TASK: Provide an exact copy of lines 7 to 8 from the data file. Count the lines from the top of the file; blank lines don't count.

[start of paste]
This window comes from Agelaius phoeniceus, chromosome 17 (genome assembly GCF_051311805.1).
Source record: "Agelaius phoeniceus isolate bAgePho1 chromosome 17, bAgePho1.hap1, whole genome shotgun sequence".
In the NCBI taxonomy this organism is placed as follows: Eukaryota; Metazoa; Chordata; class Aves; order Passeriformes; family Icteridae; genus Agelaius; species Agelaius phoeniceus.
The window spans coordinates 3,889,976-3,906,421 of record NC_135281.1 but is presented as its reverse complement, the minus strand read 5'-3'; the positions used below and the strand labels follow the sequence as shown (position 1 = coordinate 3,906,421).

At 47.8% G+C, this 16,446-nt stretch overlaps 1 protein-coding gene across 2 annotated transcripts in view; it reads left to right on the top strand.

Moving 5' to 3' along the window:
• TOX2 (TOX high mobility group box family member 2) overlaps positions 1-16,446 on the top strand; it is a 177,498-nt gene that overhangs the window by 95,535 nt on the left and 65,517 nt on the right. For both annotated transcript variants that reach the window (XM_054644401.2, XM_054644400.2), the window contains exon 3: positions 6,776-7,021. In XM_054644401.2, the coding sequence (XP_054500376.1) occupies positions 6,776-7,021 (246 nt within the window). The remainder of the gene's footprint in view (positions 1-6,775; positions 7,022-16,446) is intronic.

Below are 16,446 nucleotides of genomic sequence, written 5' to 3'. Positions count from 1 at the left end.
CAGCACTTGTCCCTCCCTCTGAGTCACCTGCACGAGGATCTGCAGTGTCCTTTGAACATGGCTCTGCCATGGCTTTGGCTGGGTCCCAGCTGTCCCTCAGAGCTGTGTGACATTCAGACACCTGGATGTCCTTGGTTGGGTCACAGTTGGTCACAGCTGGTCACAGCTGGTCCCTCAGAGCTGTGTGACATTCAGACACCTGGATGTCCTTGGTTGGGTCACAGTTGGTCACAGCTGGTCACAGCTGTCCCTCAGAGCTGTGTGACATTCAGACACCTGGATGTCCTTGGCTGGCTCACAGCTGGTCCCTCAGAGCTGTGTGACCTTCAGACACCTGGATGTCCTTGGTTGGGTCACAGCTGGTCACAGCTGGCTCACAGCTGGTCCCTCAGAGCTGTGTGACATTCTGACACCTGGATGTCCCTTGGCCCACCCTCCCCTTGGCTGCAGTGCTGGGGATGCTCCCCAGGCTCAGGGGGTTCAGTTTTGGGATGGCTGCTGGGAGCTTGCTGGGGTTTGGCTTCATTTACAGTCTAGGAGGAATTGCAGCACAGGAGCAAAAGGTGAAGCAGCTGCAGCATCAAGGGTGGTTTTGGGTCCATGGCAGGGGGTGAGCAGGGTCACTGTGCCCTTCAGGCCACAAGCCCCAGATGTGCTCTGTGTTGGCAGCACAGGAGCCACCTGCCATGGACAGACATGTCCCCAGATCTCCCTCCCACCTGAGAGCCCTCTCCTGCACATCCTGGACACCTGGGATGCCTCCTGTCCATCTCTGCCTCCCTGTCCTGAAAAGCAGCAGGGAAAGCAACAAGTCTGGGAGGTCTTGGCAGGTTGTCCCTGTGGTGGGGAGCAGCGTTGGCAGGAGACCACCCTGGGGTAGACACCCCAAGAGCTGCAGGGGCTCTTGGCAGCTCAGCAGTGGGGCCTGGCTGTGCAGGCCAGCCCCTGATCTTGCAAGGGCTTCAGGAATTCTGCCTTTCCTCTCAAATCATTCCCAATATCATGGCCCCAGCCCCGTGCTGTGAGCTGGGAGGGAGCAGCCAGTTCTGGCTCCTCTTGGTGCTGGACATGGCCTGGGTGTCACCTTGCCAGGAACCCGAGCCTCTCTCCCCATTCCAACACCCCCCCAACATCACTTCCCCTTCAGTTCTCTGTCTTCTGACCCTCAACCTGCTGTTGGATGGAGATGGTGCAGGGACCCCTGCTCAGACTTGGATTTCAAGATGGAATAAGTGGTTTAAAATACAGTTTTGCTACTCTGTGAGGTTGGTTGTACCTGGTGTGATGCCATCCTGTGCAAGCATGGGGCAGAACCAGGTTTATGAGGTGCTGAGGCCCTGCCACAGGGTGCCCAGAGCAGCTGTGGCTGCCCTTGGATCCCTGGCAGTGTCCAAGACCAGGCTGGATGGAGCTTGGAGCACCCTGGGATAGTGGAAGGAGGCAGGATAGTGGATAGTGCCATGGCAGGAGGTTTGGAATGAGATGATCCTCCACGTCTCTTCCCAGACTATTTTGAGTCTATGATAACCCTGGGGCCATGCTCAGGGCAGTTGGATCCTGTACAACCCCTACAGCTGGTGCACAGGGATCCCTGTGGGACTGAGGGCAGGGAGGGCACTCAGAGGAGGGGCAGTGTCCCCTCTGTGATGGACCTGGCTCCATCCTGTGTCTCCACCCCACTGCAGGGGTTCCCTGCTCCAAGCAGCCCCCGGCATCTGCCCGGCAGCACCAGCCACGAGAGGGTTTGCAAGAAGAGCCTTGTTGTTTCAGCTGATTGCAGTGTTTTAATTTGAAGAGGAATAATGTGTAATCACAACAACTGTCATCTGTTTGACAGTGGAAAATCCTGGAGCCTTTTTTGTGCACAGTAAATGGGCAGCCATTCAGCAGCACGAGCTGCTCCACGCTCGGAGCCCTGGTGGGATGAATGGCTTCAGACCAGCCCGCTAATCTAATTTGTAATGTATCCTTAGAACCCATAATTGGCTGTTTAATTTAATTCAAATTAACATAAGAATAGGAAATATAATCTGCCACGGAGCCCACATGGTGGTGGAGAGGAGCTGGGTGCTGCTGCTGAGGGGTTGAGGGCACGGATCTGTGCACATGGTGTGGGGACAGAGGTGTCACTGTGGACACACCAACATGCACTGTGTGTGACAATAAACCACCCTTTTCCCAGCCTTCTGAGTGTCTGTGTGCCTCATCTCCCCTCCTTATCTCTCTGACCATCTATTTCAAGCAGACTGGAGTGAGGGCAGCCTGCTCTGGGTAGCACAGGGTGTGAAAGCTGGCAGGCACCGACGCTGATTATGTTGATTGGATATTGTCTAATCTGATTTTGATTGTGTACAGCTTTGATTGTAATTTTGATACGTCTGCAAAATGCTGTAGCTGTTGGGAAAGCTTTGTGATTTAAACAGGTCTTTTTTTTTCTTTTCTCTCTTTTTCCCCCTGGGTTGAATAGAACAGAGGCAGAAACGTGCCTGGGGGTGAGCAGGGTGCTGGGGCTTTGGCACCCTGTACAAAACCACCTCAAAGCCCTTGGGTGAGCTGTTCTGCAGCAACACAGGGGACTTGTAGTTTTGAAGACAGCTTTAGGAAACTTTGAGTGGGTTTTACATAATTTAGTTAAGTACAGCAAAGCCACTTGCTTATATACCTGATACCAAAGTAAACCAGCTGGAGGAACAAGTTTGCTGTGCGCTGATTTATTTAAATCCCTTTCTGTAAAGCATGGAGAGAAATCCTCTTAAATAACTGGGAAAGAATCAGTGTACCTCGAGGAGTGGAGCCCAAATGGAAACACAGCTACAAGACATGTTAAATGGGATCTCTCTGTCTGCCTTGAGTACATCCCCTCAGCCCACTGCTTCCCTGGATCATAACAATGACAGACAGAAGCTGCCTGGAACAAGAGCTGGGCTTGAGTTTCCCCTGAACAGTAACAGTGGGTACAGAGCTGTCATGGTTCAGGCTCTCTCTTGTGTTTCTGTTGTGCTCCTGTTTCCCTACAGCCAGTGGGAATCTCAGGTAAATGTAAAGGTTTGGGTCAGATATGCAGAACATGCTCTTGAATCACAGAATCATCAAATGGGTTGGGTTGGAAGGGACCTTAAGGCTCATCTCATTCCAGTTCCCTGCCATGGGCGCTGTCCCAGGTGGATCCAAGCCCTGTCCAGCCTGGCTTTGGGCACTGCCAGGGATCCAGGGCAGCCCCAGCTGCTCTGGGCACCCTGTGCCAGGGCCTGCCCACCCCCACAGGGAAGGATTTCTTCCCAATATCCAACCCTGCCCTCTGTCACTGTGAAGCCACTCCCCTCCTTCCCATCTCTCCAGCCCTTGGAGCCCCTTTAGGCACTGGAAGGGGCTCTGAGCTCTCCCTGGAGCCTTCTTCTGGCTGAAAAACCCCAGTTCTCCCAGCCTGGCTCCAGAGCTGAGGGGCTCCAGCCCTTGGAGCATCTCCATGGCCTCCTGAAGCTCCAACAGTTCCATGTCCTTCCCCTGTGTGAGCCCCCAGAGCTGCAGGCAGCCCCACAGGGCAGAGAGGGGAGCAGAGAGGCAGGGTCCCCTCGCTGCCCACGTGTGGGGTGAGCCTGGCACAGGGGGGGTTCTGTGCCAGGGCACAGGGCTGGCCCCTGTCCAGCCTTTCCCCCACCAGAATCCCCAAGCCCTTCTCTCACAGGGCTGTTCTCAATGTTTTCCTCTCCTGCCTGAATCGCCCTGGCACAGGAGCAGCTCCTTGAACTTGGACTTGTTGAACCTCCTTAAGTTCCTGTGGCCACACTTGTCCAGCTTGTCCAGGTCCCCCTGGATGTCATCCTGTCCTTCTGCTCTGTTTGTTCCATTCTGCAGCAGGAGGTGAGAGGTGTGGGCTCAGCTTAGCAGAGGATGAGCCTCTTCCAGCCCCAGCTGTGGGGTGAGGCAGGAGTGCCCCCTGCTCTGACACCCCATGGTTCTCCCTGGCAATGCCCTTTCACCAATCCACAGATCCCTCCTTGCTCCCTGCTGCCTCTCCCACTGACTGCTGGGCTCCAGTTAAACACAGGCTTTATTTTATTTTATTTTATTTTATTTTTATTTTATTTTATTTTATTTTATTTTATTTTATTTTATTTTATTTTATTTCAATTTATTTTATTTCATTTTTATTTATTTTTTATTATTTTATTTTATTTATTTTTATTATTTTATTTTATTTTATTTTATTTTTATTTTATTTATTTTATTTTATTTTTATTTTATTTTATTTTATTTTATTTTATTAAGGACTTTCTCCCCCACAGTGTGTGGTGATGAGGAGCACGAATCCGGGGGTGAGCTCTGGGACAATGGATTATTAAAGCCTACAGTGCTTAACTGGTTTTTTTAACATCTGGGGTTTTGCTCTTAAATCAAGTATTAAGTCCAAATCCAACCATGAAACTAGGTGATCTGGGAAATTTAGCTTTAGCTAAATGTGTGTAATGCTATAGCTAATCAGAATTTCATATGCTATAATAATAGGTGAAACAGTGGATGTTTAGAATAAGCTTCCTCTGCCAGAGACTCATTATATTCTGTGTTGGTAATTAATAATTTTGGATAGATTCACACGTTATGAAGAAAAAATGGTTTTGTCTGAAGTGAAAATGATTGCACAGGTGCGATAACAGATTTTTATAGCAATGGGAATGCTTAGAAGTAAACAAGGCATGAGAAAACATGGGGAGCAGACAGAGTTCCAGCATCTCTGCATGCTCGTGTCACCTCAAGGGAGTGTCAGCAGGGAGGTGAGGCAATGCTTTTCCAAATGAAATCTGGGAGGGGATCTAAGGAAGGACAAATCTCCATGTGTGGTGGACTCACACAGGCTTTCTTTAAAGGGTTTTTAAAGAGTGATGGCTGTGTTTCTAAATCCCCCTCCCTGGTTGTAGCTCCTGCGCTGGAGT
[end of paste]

• TOX2 (TOX high mobility group box family member 2) overlaps positions 1-16,446 on the top strand; it is a 177,498-nt gene that overhangs the window by 95,535 nt on the left and 65,517 nt on the right. For both annotated transcript variants that reach the window (XM_054644401.2, XM_054644400.2), the window contains exon 3: positions 6,776-7,021. In XM_054644401.2, the coding sequence (XP_054500376.1) occupies positions 6,776-7,021 (246 nt within the window). The remainder of the gene's footprint in view (positions 1-6,775; positions 7,022-16,446) is intronic.

Below are 16,446 nucleotides of genomic sequence, written 5' to 3'. Positions count from 1 at the left end.